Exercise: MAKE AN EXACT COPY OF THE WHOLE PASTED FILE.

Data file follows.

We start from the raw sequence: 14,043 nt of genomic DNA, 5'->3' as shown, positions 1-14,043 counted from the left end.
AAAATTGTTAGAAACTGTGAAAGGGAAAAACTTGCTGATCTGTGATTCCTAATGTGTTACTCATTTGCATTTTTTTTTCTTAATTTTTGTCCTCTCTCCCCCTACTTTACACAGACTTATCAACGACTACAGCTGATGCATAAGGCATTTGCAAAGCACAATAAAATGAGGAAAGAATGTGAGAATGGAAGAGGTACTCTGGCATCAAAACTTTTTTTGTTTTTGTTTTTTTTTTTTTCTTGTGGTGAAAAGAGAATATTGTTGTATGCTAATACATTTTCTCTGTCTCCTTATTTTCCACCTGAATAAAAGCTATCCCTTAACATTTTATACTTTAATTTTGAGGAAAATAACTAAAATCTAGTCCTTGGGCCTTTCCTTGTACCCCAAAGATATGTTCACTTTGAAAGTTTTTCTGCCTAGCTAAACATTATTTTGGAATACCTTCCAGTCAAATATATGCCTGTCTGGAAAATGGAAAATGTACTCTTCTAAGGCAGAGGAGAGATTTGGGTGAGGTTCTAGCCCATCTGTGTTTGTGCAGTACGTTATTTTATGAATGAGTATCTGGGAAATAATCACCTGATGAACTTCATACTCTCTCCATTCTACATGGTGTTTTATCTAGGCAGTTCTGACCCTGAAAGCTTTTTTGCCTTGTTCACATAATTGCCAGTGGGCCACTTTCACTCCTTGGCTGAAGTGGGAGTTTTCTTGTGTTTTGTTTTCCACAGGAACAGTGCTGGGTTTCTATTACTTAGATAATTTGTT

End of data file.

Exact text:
We start from the raw sequence: 14,043 nt of genomic DNA, 5'->3' as shown, positions 1-14,043 counted from the left end.
AAAATTGTTAGAAACTGTGAAAGGGAAAAACTTGCTGATCTGTGATTCCTAATGTGTTACTCATTTGCATTTTTTTTTCTTAATTTTTGTCCTCTCTCCCCCTACTTTACACAGACTTATCAACGACTACAGCTGATGCATAAGGCATTTGCAAAGCACAATAAAATGAGGAAAGAATGTGAGAATGGAAGAGGTACTCTGGCATCAAAACTTTTTTTGTTTTTGTTTTTTTTTTTTTCTTGTGGTGAAAAGAGAATATTGTTGTATGCTAATACATTTTCTCTGTCTCCTTATTTTCCACCTGAATAAAAGCTATCCCTTAACATTTTATACTTTAATTTTGAGGAAAATAACTAAAATCTAGTCCTTGGGCCTTTCCTTGTACCCCAAAGATATGTTCACTTTGAAAGTTTTTCTGCCTAGCTAAACATTATTTTGGAATACCTTCCAGTCAAATATATGCCTGTCTGGAAAATGGAAAATGTACTCTTCTAAGGCAGAGGAGAGATTTGGGTGAGGTTCTAGCCCATCTGTGTTTGTGCAGTACGTTATTTTATGAATGAGTATCTGGGAAATAATCACCTGATGAACTTCATACTCTCTCCATTCTACATGGTGTTTTATCTAGGCAGTTCTGACCCTGAAAGCTTTTTTGCCTTGTTCACATAATTGCCAGTGGGCCACTTTCACTCCTTGGCTGAAGTGGGAGTTTTCTTGTGTTTTGTTTTCCACAGGAACAGTGCTGGGTTTCTATTACTTAGATAATTTGTT